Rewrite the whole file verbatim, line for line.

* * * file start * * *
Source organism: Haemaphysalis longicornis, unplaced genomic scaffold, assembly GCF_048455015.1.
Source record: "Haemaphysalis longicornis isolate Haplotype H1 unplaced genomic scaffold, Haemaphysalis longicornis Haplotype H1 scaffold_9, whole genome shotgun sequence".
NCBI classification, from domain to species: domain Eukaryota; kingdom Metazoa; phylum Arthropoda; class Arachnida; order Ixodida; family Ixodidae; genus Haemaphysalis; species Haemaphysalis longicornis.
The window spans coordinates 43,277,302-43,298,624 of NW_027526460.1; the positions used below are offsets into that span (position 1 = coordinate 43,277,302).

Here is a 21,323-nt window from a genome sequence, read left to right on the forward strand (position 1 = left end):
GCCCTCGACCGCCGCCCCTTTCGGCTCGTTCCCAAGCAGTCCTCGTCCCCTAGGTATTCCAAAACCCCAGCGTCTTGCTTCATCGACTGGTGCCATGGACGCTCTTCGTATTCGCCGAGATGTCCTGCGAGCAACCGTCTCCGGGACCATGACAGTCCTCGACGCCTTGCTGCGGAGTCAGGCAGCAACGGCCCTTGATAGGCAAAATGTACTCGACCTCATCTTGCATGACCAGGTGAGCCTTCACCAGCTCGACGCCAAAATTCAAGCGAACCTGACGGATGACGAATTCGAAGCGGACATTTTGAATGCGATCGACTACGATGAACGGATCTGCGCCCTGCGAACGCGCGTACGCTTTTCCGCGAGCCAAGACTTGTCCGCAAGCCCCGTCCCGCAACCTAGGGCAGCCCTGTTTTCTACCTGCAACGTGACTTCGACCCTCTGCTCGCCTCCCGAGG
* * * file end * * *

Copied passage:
Source organism: Haemaphysalis longicornis, unplaced genomic scaffold, assembly GCF_048455015.1.
Source record: "Haemaphysalis longicornis isolate Haplotype H1 unplaced genomic scaffold, Haemaphysalis longicornis Haplotype H1 scaffold_9, whole genome shotgun sequence".
NCBI classification, from domain to species: domain Eukaryota; kingdom Metazoa; phylum Arthropoda; class Arachnida; order Ixodida; family Ixodidae; genus Haemaphysalis; species Haemaphysalis longicornis.
The window spans coordinates 43,277,302-43,298,624 of NW_027526460.1; the positions used below are offsets into that span (position 1 = coordinate 43,277,302).

Here is a 21,323-nt window from a genome sequence, read left to right on the forward strand (position 1 = left end):
GCCCTCGACCGCCGCCCCTTTCGGCTCGTTCCCAAGCAGTCCTCGTCCCCTAGGTATTCCAAAACCCCAGCGTCTTGCTTCATCGACTGGTGCCATGGACGCTCTTCGTATTCGCCGAGATGTCCTGCGAGCAACCGTCTCCGGGACCATGACAGTCCTCGACGCCTTGCTGCGGAGTCAGGCAGCAACGGCCCTTGATAGGCAAAATGTACTCGACCTCATCTTGCATGACCAGGTGAGCCTTCACCAGCTCGACGCCAAAATTCAAGCGAACCTGACGGATGACGAATTCGAAGCGGACATTTTGAATGCGATCGACTACGATGAACGGATCTGCGCCCTGCGAACGCGCGTACGCTTTTCCGCGAGCCAAGACTTGTCCGCAAGCCCCGTCCCGCAACCTAGGGCAGCCCTGTTTTCTACCTGCAACGTGACTTCGACCCTCTGCTCGCCTCCCGAGG